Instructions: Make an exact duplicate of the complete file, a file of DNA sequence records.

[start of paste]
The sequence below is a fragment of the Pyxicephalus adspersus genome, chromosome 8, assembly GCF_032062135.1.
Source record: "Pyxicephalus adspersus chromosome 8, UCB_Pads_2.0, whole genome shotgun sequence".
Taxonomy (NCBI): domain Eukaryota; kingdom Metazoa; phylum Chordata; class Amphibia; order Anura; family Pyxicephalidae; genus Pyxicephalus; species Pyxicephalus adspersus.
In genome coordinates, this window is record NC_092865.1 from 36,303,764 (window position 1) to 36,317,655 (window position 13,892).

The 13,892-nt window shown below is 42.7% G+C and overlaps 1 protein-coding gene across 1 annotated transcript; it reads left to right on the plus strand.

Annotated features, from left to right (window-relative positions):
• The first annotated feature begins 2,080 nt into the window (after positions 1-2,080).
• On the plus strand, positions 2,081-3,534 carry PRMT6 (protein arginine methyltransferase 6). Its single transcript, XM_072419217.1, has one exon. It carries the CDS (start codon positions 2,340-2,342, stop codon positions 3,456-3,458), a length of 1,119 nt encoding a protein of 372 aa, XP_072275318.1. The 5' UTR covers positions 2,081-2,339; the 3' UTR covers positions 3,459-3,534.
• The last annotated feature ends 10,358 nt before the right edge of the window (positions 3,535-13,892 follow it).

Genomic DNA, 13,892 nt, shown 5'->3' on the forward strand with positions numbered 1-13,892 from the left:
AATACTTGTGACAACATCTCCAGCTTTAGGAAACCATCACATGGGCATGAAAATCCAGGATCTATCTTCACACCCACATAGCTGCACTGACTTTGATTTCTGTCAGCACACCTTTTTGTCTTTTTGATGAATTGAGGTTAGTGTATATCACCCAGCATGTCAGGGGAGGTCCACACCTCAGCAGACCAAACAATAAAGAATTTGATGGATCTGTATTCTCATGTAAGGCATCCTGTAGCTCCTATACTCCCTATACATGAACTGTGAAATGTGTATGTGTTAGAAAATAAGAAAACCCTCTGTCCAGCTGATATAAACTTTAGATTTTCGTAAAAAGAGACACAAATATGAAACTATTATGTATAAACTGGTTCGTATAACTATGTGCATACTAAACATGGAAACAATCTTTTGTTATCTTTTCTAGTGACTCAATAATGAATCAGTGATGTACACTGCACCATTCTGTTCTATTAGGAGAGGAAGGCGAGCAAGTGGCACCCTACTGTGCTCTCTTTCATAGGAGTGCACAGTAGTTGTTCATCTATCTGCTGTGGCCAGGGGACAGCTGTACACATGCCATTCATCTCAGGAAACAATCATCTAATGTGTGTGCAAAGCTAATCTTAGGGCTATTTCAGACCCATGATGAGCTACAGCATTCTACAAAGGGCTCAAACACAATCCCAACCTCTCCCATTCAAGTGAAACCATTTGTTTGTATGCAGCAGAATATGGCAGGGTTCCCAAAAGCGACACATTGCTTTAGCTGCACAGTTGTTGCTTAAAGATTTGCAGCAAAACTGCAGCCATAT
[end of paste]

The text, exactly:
The sequence below is a fragment of the Pyxicephalus adspersus genome, chromosome 8, assembly GCF_032062135.1.
Source record: "Pyxicephalus adspersus chromosome 8, UCB_Pads_2.0, whole genome shotgun sequence".
Taxonomy (NCBI): domain Eukaryota; kingdom Metazoa; phylum Chordata; class Amphibia; order Anura; family Pyxicephalidae; genus Pyxicephalus; species Pyxicephalus adspersus.
In genome coordinates, this window is record NC_092865.1 from 36,303,764 (window position 1) to 36,317,655 (window position 13,892).

The 13,892-nt window shown below is 42.7% G+C and overlaps 1 protein-coding gene across 1 annotated transcript; it reads left to right on the plus strand.

Annotated features, from left to right (window-relative positions):
• The first annotated feature begins 2,080 nt into the window (after positions 1-2,080).
• On the plus strand, positions 2,081-3,534 carry PRMT6 (protein arginine methyltransferase 6). Its single transcript, XM_072419217.1, has one exon. It carries the CDS (start codon positions 2,340-2,342, stop codon positions 3,456-3,458), a length of 1,119 nt encoding a protein of 372 aa, XP_072275318.1. The 5' UTR covers positions 2,081-2,339; the 3' UTR covers positions 3,459-3,534.
• The last annotated feature ends 10,358 nt before the right edge of the window (positions 3,535-13,892 follow it).

Genomic DNA, 13,892 nt, shown 5'->3' on the forward strand with positions numbered 1-13,892 from the left:
AATACTTGTGACAACATCTCCAGCTTTAGGAAACCATCACATGGGCATGAAAATCCAGGATCTATCTTCACACCCACATAGCTGCACTGACTTTGATTTCTGTCAGCACACCTTTTTGTCTTTTTGATGAATTGAGGTTAGTGTATATCACCCAGCATGTCAGGGGAGGTCCACACCTCAGCAGACCAAACAATAAAGAATTTGATGGATCTGTATTCTCATGTAAGGCATCCTGTAGCTCCTATACTCCCTATACATGAACTGTGAAATGTGTATGTGTTAGAAAATAAGAAAACCCTCTGTCCAGCTGATATAAACTTTAGATTTTCGTAAAAAGAGACACAAATATGAAACTATTATGTATAAACTGGTTCGTATAACTATGTGCATACTAAACATGGAAACAATCTTTTGTTATCTTTTCTAGTGACTCAATAATGAATCAGTGATGTACACTGCACCATTCTGTTCTATTAGGAGAGGAAGGCGAGCAAGTGGCACCCTACTGTGCTCTCTTTCATAGGAGTGCACAGTAGTTGTTCATCTATCTGCTGTGGCCAGGGGACAGCTGTACACATGCCATTCATCTCAGGAAACAATCATCTAATGTGTGTGCAAAGCTAATCTTAGGGCTATTTCAGACCCATGATGAGCTACAGCATTCTACAAAGGGCTCAAACACAATCCCAACCTCTCCCATTCAAGTGAAACCATTTGTTTGTATGCAGCAGAATATGGCAGGGTTCCCAAAAGCGACACATTGCTTTAGCTGCACAGTTGTTGCTTAAAGATTTGCAGCAAAACTGCAGCCATAT